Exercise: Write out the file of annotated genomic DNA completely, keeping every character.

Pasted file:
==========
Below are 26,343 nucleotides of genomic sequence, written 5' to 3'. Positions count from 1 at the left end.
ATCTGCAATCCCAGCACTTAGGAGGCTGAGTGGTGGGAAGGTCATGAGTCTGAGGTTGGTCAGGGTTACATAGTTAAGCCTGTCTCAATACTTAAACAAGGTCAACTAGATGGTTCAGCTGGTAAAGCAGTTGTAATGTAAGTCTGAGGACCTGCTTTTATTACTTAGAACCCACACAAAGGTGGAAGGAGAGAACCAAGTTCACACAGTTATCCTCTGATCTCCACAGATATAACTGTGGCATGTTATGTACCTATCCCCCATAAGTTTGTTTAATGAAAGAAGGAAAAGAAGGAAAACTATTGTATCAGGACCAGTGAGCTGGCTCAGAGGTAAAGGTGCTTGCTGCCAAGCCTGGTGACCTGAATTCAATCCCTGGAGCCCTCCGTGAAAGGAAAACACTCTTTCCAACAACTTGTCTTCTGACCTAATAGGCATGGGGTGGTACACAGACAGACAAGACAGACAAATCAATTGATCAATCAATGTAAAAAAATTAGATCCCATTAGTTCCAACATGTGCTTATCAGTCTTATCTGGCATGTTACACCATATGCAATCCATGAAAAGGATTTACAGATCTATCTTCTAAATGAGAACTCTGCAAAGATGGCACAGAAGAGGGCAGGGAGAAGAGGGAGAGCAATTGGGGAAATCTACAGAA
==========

Below are 26,343 nucleotides of genomic sequence, written 5' to 3'. Positions count from 1 at the left end.
ATCTGCAATCCCAGCACTTAGGAGGCTGAGTGGTGGGAAGGTCATGAGTCTGAGGTTGGTCAGGGTTACATAGTTAAGCCTGTCTCAATACTTAAACAAGGTCAACTAGATGGTTCAGCTGGTAAAGCAGTTGTAATGTAAGTCTGAGGACCTGCTTTTATTACTTAGAACCCACACAAAGGTGGAAGGAGAGAACCAAGTTCACACAGTTATCCTCTGATCTCCACAGATATAACTGTGGCATGTTATGTACCTATCCCCCATAAGTTTGTTTAATGAAAGAAGGAAAAGAAGGAAAACTATTGTATCAGGACCAGTGAGCTGGCTCAGAGGTAAAGGTGCTTGCTGCCAAGCCTGGTGACCTGAATTCAATCCCTGGAGCCCTCCGTGAAAGGAAAACACTCTTTCCAACAACTTGTCTTCTGACCTAATAGGCATGGGGTGGTACACAGACAGACAAGACAGACAAATCAATTGATCAATCAATGTAAAAAAATTAGATCCCATTAGTTCCAACATGTGCTTATCAGTCTTATCTGGCATGTTACACCATATGCAATCCATGAAAAGGATTTACAGATCTATCTTCTAAATGAGAACTCTGCAAAGATGGCACAGAAGAGGGCAGGGAGAAGAGGGAGAGCAATTGGGGAAATCTACAGAA